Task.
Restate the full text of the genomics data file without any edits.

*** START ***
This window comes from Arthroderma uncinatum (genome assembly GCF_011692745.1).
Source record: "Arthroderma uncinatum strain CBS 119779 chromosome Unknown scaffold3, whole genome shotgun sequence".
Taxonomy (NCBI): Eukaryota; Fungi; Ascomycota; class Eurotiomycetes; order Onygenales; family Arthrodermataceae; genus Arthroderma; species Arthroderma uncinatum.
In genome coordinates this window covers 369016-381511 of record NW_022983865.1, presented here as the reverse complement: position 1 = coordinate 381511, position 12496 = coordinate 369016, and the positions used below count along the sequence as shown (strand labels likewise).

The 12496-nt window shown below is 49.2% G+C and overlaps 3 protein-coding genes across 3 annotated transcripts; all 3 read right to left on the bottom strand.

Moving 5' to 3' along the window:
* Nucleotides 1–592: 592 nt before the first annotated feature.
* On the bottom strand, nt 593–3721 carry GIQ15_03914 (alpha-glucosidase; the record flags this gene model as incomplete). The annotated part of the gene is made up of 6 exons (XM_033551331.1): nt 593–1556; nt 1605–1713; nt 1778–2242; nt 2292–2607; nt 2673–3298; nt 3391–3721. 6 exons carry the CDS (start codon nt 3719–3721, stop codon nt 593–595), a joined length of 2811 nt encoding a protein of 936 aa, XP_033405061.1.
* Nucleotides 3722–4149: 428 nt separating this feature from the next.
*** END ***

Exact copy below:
This window comes from Arthroderma uncinatum (genome assembly GCF_011692745.1).
Source record: "Arthroderma uncinatum strain CBS 119779 chromosome Unknown scaffold3, whole genome shotgun sequence".
Taxonomy (NCBI): Eukaryota; Fungi; Ascomycota; class Eurotiomycetes; order Onygenales; family Arthrodermataceae; genus Arthroderma; species Arthroderma uncinatum.
In genome coordinates this window covers 369016-381511 of record NW_022983865.1, presented here as the reverse complement: position 1 = coordinate 381511, position 12496 = coordinate 369016, and the positions used below count along the sequence as shown (strand labels likewise).

The 12496-nt window shown below is 49.2% G+C and overlaps 3 protein-coding genes across 3 annotated transcripts; all 3 read right to left on the bottom strand.

Moving 5' to 3' along the window:
* Nucleotides 1–592: 592 nt before the first annotated feature.
* On the bottom strand, nt 593–3721 carry GIQ15_03914 (alpha-glucosidase; the record flags this gene model as incomplete). The annotated part of the gene is made up of 6 exons (XM_033551331.1): nt 593–1556; nt 1605–1713; nt 1778–2242; nt 2292–2607; nt 2673–3298; nt 3391–3721. 6 exons carry the CDS (start codon nt 3719–3721, stop codon nt 593–595), a joined length of 2811 nt encoding a protein of 936 aa, XP_033405061.1.
* Nucleotides 3722–4149: 428 nt separating this feature from the next.